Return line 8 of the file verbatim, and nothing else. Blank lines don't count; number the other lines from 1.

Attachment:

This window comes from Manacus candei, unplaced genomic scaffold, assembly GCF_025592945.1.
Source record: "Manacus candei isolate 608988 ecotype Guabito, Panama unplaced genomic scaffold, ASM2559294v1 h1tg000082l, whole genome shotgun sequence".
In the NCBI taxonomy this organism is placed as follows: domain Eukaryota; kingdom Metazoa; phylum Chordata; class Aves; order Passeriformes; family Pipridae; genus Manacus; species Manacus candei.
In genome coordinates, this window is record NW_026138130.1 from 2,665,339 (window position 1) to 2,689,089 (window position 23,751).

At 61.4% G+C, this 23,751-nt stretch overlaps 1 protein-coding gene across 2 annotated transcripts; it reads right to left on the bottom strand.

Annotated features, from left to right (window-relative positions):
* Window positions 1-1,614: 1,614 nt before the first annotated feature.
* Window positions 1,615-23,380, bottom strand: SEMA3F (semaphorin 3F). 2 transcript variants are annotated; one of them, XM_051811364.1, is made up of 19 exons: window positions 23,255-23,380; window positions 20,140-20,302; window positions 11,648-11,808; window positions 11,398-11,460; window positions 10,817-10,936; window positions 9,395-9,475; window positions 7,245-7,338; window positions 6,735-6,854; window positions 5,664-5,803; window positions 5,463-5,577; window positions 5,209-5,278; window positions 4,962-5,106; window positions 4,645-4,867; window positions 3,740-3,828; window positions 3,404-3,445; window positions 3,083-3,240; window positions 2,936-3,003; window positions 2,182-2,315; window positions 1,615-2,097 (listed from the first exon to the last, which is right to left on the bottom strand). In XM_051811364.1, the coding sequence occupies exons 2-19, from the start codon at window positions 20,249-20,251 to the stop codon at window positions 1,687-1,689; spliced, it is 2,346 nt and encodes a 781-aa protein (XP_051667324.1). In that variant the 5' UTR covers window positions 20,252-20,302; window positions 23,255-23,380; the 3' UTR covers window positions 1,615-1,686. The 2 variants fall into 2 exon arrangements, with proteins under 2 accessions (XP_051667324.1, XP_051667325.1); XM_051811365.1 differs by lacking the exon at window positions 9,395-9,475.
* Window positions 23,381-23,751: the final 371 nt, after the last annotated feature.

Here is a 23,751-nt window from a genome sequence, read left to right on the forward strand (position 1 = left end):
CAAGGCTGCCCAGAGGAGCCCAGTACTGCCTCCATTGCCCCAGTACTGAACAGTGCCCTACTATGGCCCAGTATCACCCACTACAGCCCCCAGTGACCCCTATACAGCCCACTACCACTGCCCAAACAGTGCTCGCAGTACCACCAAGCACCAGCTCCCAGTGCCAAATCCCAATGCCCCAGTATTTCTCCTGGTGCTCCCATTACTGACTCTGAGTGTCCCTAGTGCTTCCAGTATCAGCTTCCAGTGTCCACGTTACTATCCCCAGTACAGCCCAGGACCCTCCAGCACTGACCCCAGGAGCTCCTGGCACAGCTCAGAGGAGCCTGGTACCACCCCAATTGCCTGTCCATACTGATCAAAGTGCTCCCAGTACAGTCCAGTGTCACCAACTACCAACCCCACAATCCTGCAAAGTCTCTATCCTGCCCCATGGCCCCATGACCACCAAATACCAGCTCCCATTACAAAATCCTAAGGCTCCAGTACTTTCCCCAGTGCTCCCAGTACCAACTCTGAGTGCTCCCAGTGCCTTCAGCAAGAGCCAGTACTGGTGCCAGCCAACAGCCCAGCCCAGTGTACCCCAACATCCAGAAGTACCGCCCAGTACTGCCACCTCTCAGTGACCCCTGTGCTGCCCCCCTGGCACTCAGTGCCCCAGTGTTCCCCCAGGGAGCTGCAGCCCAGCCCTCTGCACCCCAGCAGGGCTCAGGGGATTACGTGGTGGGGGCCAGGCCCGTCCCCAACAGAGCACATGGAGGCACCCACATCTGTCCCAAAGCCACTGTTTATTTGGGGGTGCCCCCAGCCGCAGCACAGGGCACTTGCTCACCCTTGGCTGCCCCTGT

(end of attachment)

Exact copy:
* Window positions 1,615-23,380, bottom strand: SEMA3F (semaphorin 3F). 2 transcript variants are annotated; one of them, XM_051811364.1, is made up of 19 exons: window positions 23,255-23,380; window positions 20,140-20,302; window positions 11,648-11,808; window positions 11,398-11,460; window positions 10,817-10,936; window positions 9,395-9,475; window positions 7,245-7,338; window positions 6,735-6,854; window positions 5,664-5,803; window positions 5,463-5,577; window positions 5,209-5,278; window positions 4,962-5,106; window positions 4,645-4,867; window positions 3,740-3,828; window positions 3,404-3,445; window positions 3,083-3,240; window positions 2,936-3,003; window positions 2,182-2,315; window positions 1,615-2,097 (listed from the first exon to the last, which is right to left on the bottom strand). In XM_051811364.1, the coding sequence occupies exons 2-19, from the start codon at window positions 20,249-20,251 to the stop codon at window positions 1,687-1,689; spliced, it is 2,346 nt and encodes a 781-aa protein (XP_051667324.1). In that variant the 5' UTR covers window positions 20,252-20,302; window positions 23,255-23,380; the 3' UTR covers window positions 1,615-1,686. The 2 variants fall into 2 exon arrangements, with proteins under 2 accessions (XP_051667324.1, XP_051667325.1); XM_051811365.1 differs by lacking the exon at window positions 9,395-9,475.